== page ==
Uncharted Territory

September 3, 2011

How unusual was the cool UK summer of 2011?

Filed under: Global climate trends, Global warming, Science, UK climate trends — Tim Joslin @ 7:05 pm

Why do so many in the media feel they have to get their story in before the final whistle? It’s always a risk. Towards the end of August, a number of articles, typified by this one in the Guardian, trumpeted 2011 as “the coldest summer since 1993”. Political correctness is the order of the day – judging from the figures quoted, the record refers to the whole of the UK. I prefer to use the Central England Temperature (CET) record, which goes back further, to 1659. And I waited until the final data was in (there’s always a delay at the end of the month before the Met Office provide the final figure) and updated my spreadsheet. Here’s my latest summer temperature graph:

CET for Summers 1660-2011 (smoothing shown at central point of date range)

Note that my running means (smoothing) are shown centred, i.e. for the central of the 5, 11 or 21 years averaged. I tried the possible alternatives (i.e. trailing and forward – the latter to try to see the effect of events, such as eruptions), but this representation seems clearest to me. This way, you can most easily see the effect of, for example, the mystery eruption of 1809 and the Tambora eruption of 1815, with all curves dipping at about the same time.

I was expecting to be writing that a comparison with 1993 is not a level playing field, since the eruption of Pinatubo in 1991 cooled the whole planet for a few years (see the graphs from James Hansen that I posted in 2010), making 2011 more freakish, since there hasn’t been a recent eruption. But, in the CET record at least, summer 2011 was in fact colder than 1993.

As the graph shows, there were some colder summers in the mid 1980s, but, again, the whole planet was cooled a tad at that time by the eruption of El Chichon in 1982.

So you have to go back to the 1970s to find a summer cooler than 2011 that wasn’t induced by a volcanic eruption.

Still, you can expect the coldest summer in 40 years every 40 years, so on this reckoning 2011 was not that exceptional – compared to, say, December 2010.

But let’s go a little bit further and take global warming into account. Because of global warming we’d expect warmer summers. Indeed, as the graph shows, prior to 1933, the CET summer mean had only exceeded 17C twice (in 1826 and 1846). The mean CET touched 17C in 1933 and edged past it in 1947. But in the last 40 years it has passed that mark on 5 occasions: 1976, 1983, 1995, 2003 and 2006. The 5, 11 and 21 year running means have all broken new ground.

We should really judge the freakishness of 2011 against the prevailing summer temperature. The trouble is, we don’t know whether temperatures will continue to increase, level off for a decade or two, or even dip – that’s why the 11 and 21 year running mean curves stop before they get to the present day. If summers over the next few years are as warm as from 2003-6, then 2011 will look very unusual – perhaps the most atypical summer since 1860, which was more than 1.5C cooler than might have been expected.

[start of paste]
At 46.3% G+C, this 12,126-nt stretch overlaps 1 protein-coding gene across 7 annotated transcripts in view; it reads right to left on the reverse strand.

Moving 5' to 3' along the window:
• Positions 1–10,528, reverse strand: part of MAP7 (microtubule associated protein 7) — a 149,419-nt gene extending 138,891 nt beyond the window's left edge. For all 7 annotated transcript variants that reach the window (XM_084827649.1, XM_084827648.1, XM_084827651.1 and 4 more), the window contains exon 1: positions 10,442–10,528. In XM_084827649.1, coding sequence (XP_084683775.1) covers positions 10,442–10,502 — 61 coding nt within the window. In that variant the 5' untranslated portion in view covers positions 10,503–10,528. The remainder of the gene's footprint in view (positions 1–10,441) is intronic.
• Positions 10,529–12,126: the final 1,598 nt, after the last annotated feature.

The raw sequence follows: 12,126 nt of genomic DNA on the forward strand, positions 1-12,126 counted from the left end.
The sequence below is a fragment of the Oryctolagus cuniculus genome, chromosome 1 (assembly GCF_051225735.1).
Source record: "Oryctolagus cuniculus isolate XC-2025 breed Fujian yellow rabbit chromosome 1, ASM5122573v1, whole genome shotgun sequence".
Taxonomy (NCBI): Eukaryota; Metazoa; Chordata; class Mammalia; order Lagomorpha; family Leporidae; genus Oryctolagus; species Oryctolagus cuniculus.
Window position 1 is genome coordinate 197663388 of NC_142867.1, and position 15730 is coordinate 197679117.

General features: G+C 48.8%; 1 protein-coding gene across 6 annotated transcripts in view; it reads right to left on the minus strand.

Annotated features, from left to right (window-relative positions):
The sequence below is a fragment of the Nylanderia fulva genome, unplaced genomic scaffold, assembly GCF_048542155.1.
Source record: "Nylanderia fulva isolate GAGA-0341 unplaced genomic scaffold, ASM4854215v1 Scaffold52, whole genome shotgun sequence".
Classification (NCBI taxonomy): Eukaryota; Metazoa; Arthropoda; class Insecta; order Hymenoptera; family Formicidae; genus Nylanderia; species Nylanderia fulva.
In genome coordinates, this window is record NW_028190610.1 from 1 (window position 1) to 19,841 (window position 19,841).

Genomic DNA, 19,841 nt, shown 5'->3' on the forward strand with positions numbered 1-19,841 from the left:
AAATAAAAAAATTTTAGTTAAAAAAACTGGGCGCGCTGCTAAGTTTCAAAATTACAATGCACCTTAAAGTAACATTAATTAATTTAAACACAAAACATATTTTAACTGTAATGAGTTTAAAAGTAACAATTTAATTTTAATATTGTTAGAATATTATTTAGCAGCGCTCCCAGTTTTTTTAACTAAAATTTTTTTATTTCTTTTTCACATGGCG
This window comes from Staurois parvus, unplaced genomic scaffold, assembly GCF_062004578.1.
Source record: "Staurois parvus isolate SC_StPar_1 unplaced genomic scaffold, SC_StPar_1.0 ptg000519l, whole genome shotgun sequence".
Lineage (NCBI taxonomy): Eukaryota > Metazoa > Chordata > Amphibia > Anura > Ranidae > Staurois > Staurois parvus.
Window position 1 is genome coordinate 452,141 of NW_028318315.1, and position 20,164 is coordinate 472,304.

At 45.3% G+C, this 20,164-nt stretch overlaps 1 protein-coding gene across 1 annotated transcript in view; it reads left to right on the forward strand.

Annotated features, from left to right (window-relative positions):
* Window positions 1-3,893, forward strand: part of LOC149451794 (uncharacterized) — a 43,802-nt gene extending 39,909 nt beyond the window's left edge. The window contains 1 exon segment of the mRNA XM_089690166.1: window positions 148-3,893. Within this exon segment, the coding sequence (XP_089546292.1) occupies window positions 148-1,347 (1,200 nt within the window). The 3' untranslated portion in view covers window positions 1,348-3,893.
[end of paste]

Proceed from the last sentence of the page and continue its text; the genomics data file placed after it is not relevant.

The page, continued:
On the other hand, if it turns out that the atypical summers were 2003-6, and temperatures level off for a while, then summer 2011 will just represent the sort of anomaly that might be expected every few decades, rather than a once a century or two event.

Regardless, 2011 is a long way from matching 1725 as the most disappointing summer in the CET record. 1725 was even cooler than 1816, the “year without a summer” following the Tambora eruption!

So, 2011 was surprisingly cool, but not unprecedented.

Incidentally, anyone who followed the link to my previous post which looked at global temperature data might have noticed that the graph of the mean summer UK CET record is uncannily similar in shape to that of (annual, not just summer) Northern Hemisphere (NH) temperatures as a whole.

For more convenient comparison here’s a more recent graph (i.e. including 2010) from the GISS graph site (we’re primarily interested in the solid red line representing the 5 year running mean NH temperature):

The hemispheric temperature record from GISS

Note how, in both graphs, the temperature peaks around 1900, then dips (usually attributed to the 1902 Santa Maria eruption), rises from around 1920 to a peak around 1940, dips again to 1970 or so, then rises into the new millennium. Overall, the magnitude of UK summer temperature changes is about the same as that for the NH as a whole, though the 1930s to 1940s peak is a little more pronounced. So it’s not just UK summer temperatures that vary – as I said, in comparing summer temperatures for freakishness (rather than trends), we need to take account of global warming.

Note also the effects of the eruptions of Pinatubo (1991) and El Chichon (1982) on the NH temperature record (or at least the dips in NH temperature following the dates of the eruptions!). This justifies my decision to exclude 1993 and the mid 1980s summers from the comparison with 2011.

I recently visited my storage unit and discovered that some boxes had fallen and damaged a fan I bought in response to the heat in, I think, 2005. The fan had been gathering dust for a few years – I haven’t needed it. The fact that I’ve paid to store the thing surely shows, though, that I certainly didn’t expect such a change from 2003-6, when all summers exceeded a mean CET of 16C, to 2007-11 when none have (the sudden dip in summer temperatures is clearly shown by the green 5 year running mean in the first figure, above). This weather/climate business is sure full of surprises!



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  2. […] -0.6C so far, see above) than last year’s (-0.53C for June through August, see below) which I’ve shown was an around a once a century event, compared to contemporary […]

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